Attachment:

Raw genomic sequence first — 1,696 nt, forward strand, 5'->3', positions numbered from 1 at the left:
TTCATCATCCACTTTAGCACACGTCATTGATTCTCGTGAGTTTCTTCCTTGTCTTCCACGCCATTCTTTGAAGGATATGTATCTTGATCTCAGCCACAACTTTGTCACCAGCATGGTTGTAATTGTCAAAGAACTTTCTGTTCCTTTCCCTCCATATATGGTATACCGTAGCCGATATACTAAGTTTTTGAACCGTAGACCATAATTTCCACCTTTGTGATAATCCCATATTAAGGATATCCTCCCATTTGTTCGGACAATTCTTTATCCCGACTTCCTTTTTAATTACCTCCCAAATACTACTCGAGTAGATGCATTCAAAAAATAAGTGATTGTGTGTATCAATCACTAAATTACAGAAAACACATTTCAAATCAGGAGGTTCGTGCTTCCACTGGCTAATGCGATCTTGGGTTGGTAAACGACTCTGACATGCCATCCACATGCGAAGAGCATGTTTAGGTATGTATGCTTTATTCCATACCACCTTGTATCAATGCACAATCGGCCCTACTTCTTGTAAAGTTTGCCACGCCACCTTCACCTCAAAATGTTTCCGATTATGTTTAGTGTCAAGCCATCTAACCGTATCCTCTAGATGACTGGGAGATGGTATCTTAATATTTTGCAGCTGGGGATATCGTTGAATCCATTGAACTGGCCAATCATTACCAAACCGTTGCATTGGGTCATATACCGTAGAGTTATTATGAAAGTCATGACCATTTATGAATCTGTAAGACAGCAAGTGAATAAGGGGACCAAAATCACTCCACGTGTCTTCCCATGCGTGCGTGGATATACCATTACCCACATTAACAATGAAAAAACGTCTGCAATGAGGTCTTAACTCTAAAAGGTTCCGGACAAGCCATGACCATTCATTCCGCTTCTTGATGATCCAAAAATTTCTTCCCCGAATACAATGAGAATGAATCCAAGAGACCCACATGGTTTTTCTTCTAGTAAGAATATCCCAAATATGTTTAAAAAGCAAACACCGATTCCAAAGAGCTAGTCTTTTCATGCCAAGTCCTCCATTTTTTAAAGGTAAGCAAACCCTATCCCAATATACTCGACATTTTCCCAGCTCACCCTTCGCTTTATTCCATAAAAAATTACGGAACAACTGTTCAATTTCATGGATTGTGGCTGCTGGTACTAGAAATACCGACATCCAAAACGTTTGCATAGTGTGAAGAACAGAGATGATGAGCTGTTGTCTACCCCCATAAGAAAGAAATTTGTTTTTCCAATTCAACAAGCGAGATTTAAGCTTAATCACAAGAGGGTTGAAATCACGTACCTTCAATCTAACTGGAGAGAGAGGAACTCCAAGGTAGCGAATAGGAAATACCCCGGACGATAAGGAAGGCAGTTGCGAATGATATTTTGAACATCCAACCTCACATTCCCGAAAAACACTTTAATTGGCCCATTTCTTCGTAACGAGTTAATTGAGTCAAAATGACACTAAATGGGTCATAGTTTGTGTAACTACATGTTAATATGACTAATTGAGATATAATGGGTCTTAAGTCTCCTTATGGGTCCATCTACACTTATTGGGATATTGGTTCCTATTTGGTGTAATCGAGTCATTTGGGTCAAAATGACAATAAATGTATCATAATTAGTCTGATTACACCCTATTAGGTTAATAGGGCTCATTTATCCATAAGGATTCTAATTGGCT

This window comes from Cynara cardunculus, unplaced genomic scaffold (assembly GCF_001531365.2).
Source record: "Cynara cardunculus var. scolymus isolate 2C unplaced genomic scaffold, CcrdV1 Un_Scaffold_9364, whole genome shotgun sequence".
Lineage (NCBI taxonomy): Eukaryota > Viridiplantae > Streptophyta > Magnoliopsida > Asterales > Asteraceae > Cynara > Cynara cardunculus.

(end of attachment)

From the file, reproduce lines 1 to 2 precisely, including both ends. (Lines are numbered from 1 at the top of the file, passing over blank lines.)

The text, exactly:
Raw genomic sequence first — 1,696 nt, forward strand, 5'->3', positions numbered from 1 at the left:
TTCATCATCCACTTTAGCACACGTCATTGATTCTCGTGAGTTTCTTCCTTGTCTTCCACGCCATTCTTTGAAGGATATGTATCTTGATCTCAGCCACAACTTTGTCACCAGCATGGTTGTAATTGTCAAAGAACTTTCTGTTCCTTTCCCTCCATATATGGTATACCGTAGCCGATATACTAAGTTTTTGAACCGTAGACCATAATTTCCACCTTTGTGATAATCCCATATTAAGGATATCCTCCCATTTGTTCGGACAATTCTTTATCCCGACTTCCTTTTTAATTACCTCCCAAATACTACTCGAGTAGATGCATTCAAAAAATAAGTGATTGTGTGTATCAATCACTAAATTACAGAAAACACATTTCAAATCAGGAGGTTCGTGCTTCCACTGGCTAATGCGATCTTGGGTTGGTAAACGACTCTGACATGCCATCCACATGCGAAGAGCATGTTTAGGTATGTATGCTTTATTCCATACCACCTTGTATCAATGCACAATCGGCCCTACTTCTTGTAAAGTTTGCCACGCCACCTTCACCTCAAAATGTTTCCGATTATGTTTAGTGTCAAGCCATCTAACCGTATCCTCTAGATGACTGGGAGATGGTATCTTAATATTTTGCAGCTGGGGATATCGTTGAATCCATTGAACTGGCCAATCATTACCAAACCGTTGCATTGGGTCATATACCGTAGAGTTATTATGAAAGTCATGACCATTTATGAATCTGTAAGACAGCAAGTGAATAAGGGGACCAAAATCACTCCACGTGTCTTCCCATGCGTGCGTGGATATACCATTACCCACATTAACAATGAAAAAACGTCTGCAATGAGGTCTTAACTCTAAAAGGTTCCGGACAAGCCATGACCATTCATTCCGCTTCTTGATGATCCAAAAATTTCTTCCCCGAATACAATGAGAATGAATCCAAGAGACCCACATGGTTTTTCTTCTAGTAAGAATATCCCAAATATGTTTAAAAAGCAAACACCGATTCCAAAGAGCTAGTCTTTTCATGCCAAGTCCTCCATTTTTTAAAGGTAAGCAAACCCTATCCCAATATACTCGACATTTTCCCAGCTCACCCTTCGCTTTATTCCATAAAAAATTACGGAACAACTGTTCAATTTCATGGATTGTGGCTGCTGGTACTAGAAATACCGACATCCAAAACGTTTGCATAGTGTGAAGAACAGAGATGATGAGCTGTTGTCTACCCCCATAAGAAAGAAATTTGTTTTTCCAATTCAACAAGCGAGATTTAAGCTTAATCACAAGAGGGTTGAAATCACGTACCTTCAATCTAACTGGAGAGAGAGGAACTCCAAGGTAGCGAATAGGAAATACCCCGGACGATAAGGAAGGCAGTTGCGAATGATATTTTGAACATCCAACCTCACATTCCCGAAAAACACTTTAATTGGCCCATTTCTTCGTAACGAGTTAATTGAGTCAAAATGACACTAAATGGGTCATAGTTTGTGTAACTACATGTTAATATGACTAATTGAGATATAATGGGTCTTAAGTCTCCTTATGGGTCCATCTACACTTATTGGGATATTGGTTCCTATTTGGTGTAATCGAGTCATTTGGGTCAAAATGACAATAAATGTATCATAATTAGTCTGATTACACCCTATTAGGTTAATAGGGCTCATTTATCCATAAGGATTCTAATTGGCT